“That wouldn’t be much, Philly, and you know it.”

He shrugs. “Maybe that’ll change. There was a broad in here earlier looking for you.”

“Yeah?”

“That’s right.”

“She actually asked for me?”

“Yeah. By name, not the usual ‘where’s that scumbag owes me money?’”

“What’d she look like?”

“That’s the first thing you ask?”

“I yam who I yam.”

He smiles. There are those teeth again. I want to give him the name of my dentist but I know it won’t do any good, so why bother?

“You and Popeye. She looks like you’d want to get to know her and spend a lot of time with her. If I weren’t so blissfully married, she’d be at the top of my list for number four.”

I resist asking, how long’s that gonna be for? and say instead, “That good, huh?”

“Yeah. That good.”

“I hope you didn’t try to sell her an apartment.”

“She didn’t look like she needed one.”

“Did she tell you why she wanted to see me?”

“Nope. But she did give me this.” He pulls a business card out of his pocket and tosses it on my desk. “Said you should call her. If I were you, I’d do it ASAP. She reeked of money and folks with money don’t like to be made to wait.”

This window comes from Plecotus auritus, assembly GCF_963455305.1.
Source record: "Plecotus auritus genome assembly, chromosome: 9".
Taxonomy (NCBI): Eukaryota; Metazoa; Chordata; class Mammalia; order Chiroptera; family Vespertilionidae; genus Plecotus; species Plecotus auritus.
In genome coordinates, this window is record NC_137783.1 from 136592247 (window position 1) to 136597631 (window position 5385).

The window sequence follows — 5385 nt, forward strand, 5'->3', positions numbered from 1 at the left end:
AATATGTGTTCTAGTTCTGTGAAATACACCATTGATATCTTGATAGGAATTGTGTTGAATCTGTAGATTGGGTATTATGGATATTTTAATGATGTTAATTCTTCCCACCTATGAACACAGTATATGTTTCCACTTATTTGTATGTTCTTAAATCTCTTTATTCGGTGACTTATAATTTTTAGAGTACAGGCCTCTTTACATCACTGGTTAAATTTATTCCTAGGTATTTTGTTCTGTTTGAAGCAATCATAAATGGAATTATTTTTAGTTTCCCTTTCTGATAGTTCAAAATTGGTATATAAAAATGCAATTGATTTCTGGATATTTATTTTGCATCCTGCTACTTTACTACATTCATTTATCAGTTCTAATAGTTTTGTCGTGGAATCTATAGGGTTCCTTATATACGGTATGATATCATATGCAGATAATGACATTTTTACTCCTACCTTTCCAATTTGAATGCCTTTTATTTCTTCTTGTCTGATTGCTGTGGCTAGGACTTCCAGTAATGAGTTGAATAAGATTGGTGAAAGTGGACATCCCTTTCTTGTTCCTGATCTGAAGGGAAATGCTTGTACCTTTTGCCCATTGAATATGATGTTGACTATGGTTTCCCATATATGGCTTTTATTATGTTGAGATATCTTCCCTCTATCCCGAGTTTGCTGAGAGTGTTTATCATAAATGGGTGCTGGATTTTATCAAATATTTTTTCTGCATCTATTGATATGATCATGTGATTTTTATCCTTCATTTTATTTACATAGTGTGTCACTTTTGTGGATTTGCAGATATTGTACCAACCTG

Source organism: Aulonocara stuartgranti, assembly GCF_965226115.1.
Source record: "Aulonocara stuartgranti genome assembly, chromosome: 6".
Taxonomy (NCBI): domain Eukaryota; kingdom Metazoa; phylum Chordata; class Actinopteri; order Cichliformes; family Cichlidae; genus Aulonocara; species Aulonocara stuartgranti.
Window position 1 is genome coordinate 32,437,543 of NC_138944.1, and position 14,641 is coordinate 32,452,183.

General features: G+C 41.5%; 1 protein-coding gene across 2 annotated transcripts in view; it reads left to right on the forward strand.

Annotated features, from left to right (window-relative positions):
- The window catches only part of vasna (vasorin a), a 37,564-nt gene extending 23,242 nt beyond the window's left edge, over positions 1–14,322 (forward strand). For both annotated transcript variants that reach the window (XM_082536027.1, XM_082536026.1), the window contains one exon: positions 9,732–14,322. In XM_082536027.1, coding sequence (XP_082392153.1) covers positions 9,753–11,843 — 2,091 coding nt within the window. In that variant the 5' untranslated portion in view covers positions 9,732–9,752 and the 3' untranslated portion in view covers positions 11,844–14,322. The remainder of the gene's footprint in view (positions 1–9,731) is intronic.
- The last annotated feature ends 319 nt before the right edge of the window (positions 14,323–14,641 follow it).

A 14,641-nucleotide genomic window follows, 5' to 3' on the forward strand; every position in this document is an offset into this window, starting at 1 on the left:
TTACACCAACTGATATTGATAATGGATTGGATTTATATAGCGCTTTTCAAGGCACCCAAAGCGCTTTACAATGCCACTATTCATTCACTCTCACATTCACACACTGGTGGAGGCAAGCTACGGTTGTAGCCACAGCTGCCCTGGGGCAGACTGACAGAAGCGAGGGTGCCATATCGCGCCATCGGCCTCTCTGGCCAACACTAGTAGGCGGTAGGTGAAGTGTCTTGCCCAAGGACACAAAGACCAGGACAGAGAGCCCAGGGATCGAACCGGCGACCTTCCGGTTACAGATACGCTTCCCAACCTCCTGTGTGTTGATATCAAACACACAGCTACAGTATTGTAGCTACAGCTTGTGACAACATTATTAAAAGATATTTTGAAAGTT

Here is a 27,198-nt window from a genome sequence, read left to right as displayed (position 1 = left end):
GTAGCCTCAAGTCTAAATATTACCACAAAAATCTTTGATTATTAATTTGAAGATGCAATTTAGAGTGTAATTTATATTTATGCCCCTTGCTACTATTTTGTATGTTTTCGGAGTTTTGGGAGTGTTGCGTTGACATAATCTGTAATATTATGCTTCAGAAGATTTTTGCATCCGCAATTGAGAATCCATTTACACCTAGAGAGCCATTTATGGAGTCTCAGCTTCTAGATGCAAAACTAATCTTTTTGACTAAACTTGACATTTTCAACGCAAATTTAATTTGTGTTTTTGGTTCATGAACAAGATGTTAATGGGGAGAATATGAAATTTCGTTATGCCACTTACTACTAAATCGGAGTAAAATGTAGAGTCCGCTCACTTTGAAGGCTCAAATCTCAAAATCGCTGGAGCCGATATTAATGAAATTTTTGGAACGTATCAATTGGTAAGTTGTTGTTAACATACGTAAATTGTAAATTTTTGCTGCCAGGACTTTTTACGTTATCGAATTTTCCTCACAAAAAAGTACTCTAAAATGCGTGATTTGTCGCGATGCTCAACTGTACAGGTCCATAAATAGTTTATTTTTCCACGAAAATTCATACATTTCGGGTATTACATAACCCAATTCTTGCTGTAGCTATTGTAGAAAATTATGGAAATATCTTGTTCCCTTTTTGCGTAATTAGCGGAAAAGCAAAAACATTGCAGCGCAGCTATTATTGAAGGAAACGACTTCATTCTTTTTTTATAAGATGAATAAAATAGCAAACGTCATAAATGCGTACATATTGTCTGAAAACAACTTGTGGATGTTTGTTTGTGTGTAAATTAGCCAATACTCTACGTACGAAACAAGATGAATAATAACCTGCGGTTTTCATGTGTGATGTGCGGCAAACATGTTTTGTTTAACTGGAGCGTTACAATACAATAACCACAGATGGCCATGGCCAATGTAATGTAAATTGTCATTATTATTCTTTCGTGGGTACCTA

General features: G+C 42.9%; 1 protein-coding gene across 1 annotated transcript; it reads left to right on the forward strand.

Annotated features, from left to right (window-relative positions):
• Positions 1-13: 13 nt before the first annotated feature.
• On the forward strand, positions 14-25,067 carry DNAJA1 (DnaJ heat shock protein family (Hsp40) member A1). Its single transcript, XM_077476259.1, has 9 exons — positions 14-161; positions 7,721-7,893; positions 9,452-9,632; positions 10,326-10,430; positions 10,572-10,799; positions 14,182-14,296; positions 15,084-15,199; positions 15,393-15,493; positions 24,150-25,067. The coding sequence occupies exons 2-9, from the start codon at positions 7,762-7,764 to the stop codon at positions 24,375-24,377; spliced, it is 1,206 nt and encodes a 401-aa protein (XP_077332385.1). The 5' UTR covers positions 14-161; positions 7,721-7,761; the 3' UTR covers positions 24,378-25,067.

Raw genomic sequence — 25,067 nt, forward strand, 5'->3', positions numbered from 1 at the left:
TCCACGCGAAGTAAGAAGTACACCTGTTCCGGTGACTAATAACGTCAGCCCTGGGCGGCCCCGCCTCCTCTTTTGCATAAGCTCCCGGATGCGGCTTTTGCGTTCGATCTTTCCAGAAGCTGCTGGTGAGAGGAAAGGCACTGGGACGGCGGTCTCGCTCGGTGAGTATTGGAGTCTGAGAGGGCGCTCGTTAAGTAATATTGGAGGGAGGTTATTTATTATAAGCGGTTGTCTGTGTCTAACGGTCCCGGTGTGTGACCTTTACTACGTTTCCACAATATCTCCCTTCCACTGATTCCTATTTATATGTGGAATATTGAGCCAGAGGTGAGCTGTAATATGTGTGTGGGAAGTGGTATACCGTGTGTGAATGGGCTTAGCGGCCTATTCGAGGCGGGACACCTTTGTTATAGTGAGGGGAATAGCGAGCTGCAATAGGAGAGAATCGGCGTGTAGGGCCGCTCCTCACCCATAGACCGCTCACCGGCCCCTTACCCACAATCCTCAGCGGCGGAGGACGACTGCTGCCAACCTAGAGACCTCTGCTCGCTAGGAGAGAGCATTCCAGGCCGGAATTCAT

I look at the card then bring it up close to my nose. It smells like lemons. The name on it is Lila Alston. I like the sound of that. And the smell of lemons. Her name reminds me of those in one of those pulp crime novels. Like Velma. Or Bubbles.

As soon as Philly dismisses himself, I dial the number. A woman’s voice answers. I take a shot.

“I believe you were looking for me, Ms. Alston.”

“If you’re Peter Fortunato that would be correct. But it’s Mrs. Not Ms. At least for the moment.”

“Then I’ll take a wild guess and say this has something to do with your husband.”

She laughs. It’s short and it’s raspy and it’s sexy. Very sexy. “That’s correct. And it appears I may have found the right man…for a change.”

“Would you like to meet in person or continue this over the phone, Lila?”

“I liked it better when you were more formal, Mr. Fortunato. At least until we get to know each other a little better.”